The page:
ANTHONY JOSHUA’s legacy will be defined by the fights he takes, and wins, in the next five years.
The unified heavyweight champion of the world recently revealed he intends to hang up his gloves before he hits the wrong side of 40.
Anthony Joshua celebrates his KO over Kubrat PulevCredit: AP
Anthony Joshua plans to retire from boxing well before he hits 40Credit: PA
The 31-year-old told Sky Sports: “Five years left and that’s basically an Olympic cycle.
“I’ve got an Olympic cycle and a little bit more left, so when you see the next Olympics happen is when I’ll be coming to the end of my career and the next generation will be coming through.”
For Joshua to be seen as a true heavyweight great, he must first see off all the remaining challengers in the division.
And there are five men, in particular, AJ has to trade leather with before it’s all said and done.
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A fight with Tyson Fury is one British boxing fans have been itching to see for years. And thankfully, it’s in the works.
Negotiations over the unification bout resumed after Joshua knocked out Kubrat Pulev last month and are progressing well.
Apart from Deontay Wilder, who is doing his utmost to land a trilogy bout with The Gypsy King, there’s absolutely no other reason this fight shouldn’t happen next.
Let’s just hope Wilder isn’t contractually entitled to a third bout with Fury so the long-running debate over the best heavyweight in the world can be settled this year.
There’s simply been too much trash talk between Joshua and Wilder for this fight not to come to fruition.
The pair were at loggerheads long before Fury returned to the fray, although Wilder hasn’t mentioned his fellow Olympian for some time now.
Stylistically, Joshua vs Fury is a fascinating match-up that has all the ingredients to be an absolute fire fight.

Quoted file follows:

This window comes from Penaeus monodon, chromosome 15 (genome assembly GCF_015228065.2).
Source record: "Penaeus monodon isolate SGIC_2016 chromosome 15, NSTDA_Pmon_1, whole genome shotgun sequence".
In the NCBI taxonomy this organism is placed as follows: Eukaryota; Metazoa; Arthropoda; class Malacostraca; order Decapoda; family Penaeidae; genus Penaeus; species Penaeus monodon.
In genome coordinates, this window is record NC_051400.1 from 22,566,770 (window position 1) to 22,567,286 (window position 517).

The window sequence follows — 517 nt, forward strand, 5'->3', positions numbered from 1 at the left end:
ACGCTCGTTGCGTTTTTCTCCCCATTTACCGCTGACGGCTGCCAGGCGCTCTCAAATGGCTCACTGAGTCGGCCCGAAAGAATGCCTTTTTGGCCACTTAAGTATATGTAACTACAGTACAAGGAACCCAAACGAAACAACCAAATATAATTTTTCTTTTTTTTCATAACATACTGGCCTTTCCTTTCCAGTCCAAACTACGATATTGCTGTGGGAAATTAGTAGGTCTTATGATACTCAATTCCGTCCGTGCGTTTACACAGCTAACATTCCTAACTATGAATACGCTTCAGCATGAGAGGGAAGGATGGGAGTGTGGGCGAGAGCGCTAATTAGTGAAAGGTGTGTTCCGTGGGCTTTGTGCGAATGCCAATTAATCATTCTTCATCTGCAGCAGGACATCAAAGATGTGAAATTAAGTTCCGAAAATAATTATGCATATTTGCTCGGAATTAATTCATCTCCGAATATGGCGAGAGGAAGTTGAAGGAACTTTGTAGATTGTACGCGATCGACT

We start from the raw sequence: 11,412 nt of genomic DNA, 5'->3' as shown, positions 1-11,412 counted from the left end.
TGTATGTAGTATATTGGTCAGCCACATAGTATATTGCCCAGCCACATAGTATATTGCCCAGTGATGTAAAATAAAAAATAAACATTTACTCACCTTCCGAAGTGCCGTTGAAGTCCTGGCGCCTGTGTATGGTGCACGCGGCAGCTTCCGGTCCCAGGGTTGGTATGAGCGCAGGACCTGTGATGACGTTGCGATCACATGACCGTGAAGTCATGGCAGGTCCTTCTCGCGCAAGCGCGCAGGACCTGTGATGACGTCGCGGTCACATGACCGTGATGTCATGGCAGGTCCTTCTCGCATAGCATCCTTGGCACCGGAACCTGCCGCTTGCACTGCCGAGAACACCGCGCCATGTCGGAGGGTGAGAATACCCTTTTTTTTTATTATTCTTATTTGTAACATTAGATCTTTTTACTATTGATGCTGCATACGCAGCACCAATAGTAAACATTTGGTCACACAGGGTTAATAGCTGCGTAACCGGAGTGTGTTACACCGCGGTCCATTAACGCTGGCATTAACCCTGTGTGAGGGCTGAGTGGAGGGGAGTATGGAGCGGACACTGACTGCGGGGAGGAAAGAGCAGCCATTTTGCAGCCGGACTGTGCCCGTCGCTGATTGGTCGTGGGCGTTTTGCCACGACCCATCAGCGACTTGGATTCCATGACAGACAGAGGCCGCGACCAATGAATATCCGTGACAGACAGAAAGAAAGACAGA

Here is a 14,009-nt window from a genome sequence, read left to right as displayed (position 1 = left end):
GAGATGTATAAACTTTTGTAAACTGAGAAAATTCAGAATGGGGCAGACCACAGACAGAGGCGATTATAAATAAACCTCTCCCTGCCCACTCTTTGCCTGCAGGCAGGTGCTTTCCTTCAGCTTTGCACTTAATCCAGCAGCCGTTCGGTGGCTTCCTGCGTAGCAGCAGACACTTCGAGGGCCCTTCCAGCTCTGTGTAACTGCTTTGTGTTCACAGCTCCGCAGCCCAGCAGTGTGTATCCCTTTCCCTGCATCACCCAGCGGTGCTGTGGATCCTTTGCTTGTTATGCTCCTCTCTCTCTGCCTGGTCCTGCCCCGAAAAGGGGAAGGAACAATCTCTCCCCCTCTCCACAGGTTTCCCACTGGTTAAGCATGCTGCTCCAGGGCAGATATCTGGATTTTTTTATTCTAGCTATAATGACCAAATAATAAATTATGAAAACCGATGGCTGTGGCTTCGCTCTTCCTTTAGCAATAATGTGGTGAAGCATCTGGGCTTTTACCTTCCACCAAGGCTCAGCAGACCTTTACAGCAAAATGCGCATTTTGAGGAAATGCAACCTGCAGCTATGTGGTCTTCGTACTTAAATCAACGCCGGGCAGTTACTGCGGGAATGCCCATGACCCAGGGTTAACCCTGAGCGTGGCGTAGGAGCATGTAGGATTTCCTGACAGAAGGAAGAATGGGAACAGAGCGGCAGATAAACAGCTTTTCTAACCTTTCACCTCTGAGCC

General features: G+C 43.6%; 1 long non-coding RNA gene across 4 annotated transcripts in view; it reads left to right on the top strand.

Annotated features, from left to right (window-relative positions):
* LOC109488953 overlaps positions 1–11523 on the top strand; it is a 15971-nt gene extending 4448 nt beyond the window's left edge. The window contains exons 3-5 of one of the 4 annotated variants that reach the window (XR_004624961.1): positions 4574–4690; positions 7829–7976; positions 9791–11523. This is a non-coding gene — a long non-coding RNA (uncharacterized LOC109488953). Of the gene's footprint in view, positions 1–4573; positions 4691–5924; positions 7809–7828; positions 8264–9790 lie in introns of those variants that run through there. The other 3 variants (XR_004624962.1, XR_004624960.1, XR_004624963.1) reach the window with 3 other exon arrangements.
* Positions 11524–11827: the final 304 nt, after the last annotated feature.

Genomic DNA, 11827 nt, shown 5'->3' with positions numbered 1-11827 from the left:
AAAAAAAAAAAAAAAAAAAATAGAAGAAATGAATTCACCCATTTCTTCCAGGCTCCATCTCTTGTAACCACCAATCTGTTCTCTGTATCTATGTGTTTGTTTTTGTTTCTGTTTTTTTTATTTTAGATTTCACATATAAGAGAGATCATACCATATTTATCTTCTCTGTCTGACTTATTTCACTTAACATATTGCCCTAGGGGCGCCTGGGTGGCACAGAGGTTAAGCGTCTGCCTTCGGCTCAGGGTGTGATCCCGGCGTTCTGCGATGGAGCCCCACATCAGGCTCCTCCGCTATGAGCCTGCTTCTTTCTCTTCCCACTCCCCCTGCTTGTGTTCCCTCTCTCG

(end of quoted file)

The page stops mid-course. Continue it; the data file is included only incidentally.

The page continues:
And despite Wilder’s emphatic dethroning at the hands of Fury, there’s still some fan interest in the match-up.
Former undisputed cruiserweight champion Oleksandr Usyk might be a small heavyweight, but he still poses a sizeable task for Joshua to overcome.
The Ukrainian’s footwork and ability to cut angles, which were on full display in his decision win over Derek Chisora last November, would likely cause the often flatfooted Joshua some serious problems.
Regular observers of Usyk – the mandatory challenger for the WBO strap – are all too aware of this and are eager to see how Joshua would handle the slick operator.
Oleksandr Usyk’s footwork would be a real problem for Anthony JoshuaCredit: Mark Robinson
Andy Ruiz Jr
Like it or not, Joshua still has a score to settle with Andy Ruiz Jr – the man responsible for handing him his first professional loss.
There was no doubting he was the better man in their rematch in Saudi Arabia in December 2019.
But with the score level at one win apiece, can he truly say he’s better than Mexico’s first heavyweight champion without sharing the ring with him again?
And let’s not forget the condition Ruiz Jr – who had clearly been enjoying the high life after his stunning upset win – came in for his second showdown with AJ.
Despite the dominant nature of his Saudi revenge job, Joshua has to run this one back again.
Anthony Joshua put on a clinic in his rematch with Andy Ruiz JrCredit: Getty Images – Getty
While we’re on the topic of trilogy fights, Joshua still needs to settle the score with fellow Brit Dillian Whyte.
If you count their amateur meeting in 2009, the series between Joshua and Whyte is level.
One could argue there’s no cause for a third fight as Joshua brutally knocked out The Bodysnatcher in their 2015 showdown.
But given the improvements Whyte has made since that setback, with the exception of his recent loss to Alexander Povetkin, a third fight with AJ is still marketable.
And I’m sure there’s few things Joshua would love more than to silence his domestic rival once and for all.
Anthony Joshua knocked out Dillian Whyte in December 2015Credit: Getty
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